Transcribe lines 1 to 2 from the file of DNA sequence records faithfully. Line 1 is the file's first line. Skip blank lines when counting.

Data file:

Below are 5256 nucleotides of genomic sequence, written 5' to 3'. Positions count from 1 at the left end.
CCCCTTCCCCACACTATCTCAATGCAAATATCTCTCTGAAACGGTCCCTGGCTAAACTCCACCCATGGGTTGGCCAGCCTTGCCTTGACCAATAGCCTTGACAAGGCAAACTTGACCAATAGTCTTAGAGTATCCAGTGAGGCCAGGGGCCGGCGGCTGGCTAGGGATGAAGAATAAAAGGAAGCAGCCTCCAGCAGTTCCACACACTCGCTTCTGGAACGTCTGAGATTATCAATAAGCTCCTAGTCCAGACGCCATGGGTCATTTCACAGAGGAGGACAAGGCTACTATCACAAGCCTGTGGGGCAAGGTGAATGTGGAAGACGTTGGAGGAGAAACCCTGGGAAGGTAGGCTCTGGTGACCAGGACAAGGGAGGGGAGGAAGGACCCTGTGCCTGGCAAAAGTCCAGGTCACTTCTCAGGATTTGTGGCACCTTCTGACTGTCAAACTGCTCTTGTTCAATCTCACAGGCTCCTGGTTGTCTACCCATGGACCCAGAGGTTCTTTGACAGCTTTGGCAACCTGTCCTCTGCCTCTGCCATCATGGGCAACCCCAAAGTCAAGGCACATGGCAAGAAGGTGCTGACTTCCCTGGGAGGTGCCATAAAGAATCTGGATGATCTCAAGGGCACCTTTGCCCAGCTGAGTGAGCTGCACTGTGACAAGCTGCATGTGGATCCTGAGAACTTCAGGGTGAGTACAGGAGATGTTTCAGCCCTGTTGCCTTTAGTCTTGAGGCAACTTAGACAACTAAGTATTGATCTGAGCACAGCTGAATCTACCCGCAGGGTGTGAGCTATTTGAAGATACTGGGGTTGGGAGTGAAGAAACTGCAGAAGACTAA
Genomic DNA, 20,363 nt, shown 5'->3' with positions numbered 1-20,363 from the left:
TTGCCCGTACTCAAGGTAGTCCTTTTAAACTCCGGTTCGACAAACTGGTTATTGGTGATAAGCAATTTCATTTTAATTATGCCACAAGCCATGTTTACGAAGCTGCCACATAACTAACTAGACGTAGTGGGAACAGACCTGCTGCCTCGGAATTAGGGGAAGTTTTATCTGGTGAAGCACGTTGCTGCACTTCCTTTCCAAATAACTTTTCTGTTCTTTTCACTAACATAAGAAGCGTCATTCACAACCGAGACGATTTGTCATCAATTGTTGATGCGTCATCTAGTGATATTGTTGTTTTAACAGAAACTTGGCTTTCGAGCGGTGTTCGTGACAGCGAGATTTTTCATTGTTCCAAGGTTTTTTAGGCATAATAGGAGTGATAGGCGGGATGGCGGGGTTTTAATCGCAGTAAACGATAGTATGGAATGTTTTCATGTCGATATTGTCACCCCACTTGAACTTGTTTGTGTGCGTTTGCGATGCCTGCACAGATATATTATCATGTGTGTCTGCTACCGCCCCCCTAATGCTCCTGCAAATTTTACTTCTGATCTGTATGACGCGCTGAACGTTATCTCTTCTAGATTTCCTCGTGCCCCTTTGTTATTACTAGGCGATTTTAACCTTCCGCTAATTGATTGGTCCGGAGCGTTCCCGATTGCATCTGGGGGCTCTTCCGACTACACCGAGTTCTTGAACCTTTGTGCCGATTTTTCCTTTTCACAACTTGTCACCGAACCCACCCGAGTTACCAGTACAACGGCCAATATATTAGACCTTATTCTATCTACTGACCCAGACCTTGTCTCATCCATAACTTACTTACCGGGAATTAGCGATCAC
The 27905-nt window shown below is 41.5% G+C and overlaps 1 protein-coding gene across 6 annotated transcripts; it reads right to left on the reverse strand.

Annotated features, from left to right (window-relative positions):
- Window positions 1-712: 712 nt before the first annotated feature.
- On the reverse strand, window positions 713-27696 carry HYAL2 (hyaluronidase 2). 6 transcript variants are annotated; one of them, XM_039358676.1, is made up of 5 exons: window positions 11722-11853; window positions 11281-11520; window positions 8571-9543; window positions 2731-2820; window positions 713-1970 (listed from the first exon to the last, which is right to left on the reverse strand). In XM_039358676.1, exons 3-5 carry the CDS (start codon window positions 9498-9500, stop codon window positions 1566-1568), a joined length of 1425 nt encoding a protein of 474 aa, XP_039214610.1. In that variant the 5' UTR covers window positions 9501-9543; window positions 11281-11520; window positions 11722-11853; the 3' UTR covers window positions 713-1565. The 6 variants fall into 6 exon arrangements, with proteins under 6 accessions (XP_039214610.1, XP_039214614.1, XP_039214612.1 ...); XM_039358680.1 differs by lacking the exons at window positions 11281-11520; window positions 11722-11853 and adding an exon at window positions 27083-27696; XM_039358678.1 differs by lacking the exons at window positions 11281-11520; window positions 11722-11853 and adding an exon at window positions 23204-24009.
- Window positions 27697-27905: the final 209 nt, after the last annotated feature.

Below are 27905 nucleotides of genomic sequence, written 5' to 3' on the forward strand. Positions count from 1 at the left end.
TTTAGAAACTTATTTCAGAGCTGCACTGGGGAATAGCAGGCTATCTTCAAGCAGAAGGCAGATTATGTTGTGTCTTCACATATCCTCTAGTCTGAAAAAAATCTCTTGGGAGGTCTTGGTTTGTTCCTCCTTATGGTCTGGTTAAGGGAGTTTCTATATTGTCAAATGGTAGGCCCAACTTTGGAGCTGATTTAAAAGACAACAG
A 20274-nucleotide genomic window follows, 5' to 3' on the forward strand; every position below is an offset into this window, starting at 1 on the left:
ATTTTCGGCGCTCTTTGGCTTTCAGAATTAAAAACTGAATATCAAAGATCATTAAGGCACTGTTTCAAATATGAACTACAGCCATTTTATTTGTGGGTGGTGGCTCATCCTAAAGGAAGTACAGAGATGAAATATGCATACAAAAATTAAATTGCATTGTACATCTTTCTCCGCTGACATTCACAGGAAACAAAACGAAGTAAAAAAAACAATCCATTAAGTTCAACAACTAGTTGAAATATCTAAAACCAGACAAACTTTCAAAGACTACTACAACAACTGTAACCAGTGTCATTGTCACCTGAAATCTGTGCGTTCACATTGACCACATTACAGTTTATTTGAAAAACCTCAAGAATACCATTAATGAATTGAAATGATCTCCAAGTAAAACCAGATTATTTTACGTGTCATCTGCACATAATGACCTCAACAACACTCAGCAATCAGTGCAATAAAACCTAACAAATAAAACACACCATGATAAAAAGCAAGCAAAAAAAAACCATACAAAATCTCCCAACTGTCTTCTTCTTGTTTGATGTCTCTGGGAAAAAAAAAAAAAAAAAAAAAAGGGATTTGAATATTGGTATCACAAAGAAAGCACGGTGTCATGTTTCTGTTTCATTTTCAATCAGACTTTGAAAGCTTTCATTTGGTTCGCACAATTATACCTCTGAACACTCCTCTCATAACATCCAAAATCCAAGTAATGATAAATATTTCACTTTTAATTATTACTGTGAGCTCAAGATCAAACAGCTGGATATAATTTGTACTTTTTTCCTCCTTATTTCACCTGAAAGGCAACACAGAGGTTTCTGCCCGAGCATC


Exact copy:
Below are 5256 nucleotides of genomic sequence, written 5' to 3'. Positions count from 1 at the left end.
CCCCTTCCCCACACTATCTCAATGCAAATATCTCTCTGAAACGGTCCCTGGCTAAACTCCACCCATGGGTTGGCCAGCCTTGCCTTGACCAATAGCCTTGACAAGGCAAACTTGACCAATAGTCTTAGAGTATCCAGTGAGGCCAGGGGCCGGCGGCTGGCTAGGGATGAAGAATAAAAGGAAGCAGCCTCCAGCAGTTCCACACACTCGCTTCTGGAACGTCTGAGATTATCAATAAGCTCCTAGTCCAGACGCCATGGGTCATTTCACAGAGGAGGACAAGGCTACTATCACAAGCCTGTGGGGCAAGGTGAATGTGGAAGACGTTGGAGGAGAAACCCTGGGAAGGTAGGCTCTGGTGACCAGGACAAGGGAGGGGAGGAAGGACCCTGTGCCTGGCAAAAGTCCAGGTCACTTCTCAGGATTTGTGGCACCTTCTGACTGTCAAACTGCTCTTGTTCAATCTCACAGGCTCCTGGTTGTCTACCCATGGACCCAGAGGTTCTTTGACAGCTTTGGCAACCTGTCCTCTGCCTCTGCCATCATGGGCAACCCCAAAGTCAAGGCACATGGCAAGAAGGTGCTGACTTCCCTGGGAGGTGCCATAAAGAATCTGGATGATCTCAAGGGCACCTTTGCCCAGCTGAGTGAGCTGCACTGTGACAAGCTGCATGTGGATCCTGAGAACTTCAGGGTGAGTACAGGAGATGTTTCAGCCCTGTTGCCTTTAGTCTTGAGGCAACTTAGACAACTAAGTATTGATCTGAGCACAGCTGAATCTACCCGCAGGGTGTGAGCTATTTGAAGATACTGGGGTTGGGAGTGAAGAAACTGCAGAAGACTAA